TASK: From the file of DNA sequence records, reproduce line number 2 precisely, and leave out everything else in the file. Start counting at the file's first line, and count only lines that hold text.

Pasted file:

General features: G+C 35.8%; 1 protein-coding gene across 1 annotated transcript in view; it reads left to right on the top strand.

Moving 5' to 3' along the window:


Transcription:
Moving 5' to 3' along the window: